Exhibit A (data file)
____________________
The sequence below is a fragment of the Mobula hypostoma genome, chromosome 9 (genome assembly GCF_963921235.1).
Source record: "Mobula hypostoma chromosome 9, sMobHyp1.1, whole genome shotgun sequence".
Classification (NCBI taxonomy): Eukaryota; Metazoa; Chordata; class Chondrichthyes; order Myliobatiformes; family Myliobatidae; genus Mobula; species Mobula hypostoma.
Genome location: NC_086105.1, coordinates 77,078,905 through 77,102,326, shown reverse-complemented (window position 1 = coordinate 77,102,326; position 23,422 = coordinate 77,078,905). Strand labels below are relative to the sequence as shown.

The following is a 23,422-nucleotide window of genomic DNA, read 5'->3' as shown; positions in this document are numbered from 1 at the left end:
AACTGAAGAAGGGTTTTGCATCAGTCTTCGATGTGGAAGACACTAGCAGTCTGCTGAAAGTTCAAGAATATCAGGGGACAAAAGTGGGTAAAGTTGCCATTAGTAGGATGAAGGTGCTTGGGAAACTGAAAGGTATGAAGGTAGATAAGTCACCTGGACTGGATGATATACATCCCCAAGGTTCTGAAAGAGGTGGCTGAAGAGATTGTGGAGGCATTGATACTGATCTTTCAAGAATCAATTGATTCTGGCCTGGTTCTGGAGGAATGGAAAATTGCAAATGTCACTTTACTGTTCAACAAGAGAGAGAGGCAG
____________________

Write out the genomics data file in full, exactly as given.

The sequence below is a fragment of the Mobula hypostoma genome, chromosome 9 (genome assembly GCF_963921235.1).
Source record: "Mobula hypostoma chromosome 9, sMobHyp1.1, whole genome shotgun sequence".
Classification (NCBI taxonomy): Eukaryota; Metazoa; Chordata; class Chondrichthyes; order Myliobatiformes; family Myliobatidae; genus Mobula; species Mobula hypostoma.
Genome location: NC_086105.1, coordinates 77,078,905 through 77,102,326, shown reverse-complemented (window position 1 = coordinate 77,102,326; position 23,422 = coordinate 77,078,905). Strand labels below are relative to the sequence as shown.

The following is a 23,422-nucleotide window of genomic DNA, read 5'->3' as shown; positions in this document are numbered from 1 at the left end:
AACTGAAGAAGGGTTTTGCATCAGTCTTCGATGTGGAAGACACTAGCAGTCTGCTGAAAGTTCAAGAATATCAGGGGACAAAAGTGGGTAAAGTTGCCATTAGTAGGATGAAGGTGCTTGGGAAACTGAAAGGTATGAAGGTAGATAAGTCACCTGGACTGGATGATATACATCCCCAAGGTTCTGAAAGAGGTGGCTGAAGAGATTGTGGAGGCATTGATACTGATCTTTCAAGAATCAATTGATTCTGGCCTGGTTCTGGAGGAATGGAAAATTGCAAATGTCACTTTACTGTTCAACAAGAGAGAGAGGCAG